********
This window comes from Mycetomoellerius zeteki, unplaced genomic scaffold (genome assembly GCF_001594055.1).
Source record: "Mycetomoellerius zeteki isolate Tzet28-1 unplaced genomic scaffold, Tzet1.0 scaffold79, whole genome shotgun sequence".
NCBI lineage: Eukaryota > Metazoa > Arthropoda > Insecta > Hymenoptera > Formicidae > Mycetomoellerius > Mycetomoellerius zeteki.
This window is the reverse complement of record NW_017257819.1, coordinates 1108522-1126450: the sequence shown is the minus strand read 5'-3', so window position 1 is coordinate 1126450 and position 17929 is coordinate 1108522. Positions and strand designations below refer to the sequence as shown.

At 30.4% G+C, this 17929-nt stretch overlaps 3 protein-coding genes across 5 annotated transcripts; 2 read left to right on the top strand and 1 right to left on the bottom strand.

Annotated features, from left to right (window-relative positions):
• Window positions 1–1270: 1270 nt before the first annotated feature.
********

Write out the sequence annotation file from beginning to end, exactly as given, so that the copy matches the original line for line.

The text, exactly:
This window comes from Mycetomoellerius zeteki, unplaced genomic scaffold (genome assembly GCF_001594055.1).
Source record: "Mycetomoellerius zeteki isolate Tzet28-1 unplaced genomic scaffold, Tzet1.0 scaffold79, whole genome shotgun sequence".
NCBI lineage: Eukaryota > Metazoa > Arthropoda > Insecta > Hymenoptera > Formicidae > Mycetomoellerius > Mycetomoellerius zeteki.
This window is the reverse complement of record NW_017257819.1, coordinates 1108522-1126450: the sequence shown is the minus strand read 5'-3', so window position 1 is coordinate 1126450 and position 17929 is coordinate 1108522. Positions and strand designations below refer to the sequence as shown.

At 30.4% G+C, this 17929-nt stretch overlaps 3 protein-coding genes across 5 annotated transcripts; 2 read left to right on the top strand and 1 right to left on the bottom strand.

Annotated features, from left to right (window-relative positions):
• Window positions 1–1270: 1270 nt before the first annotated feature.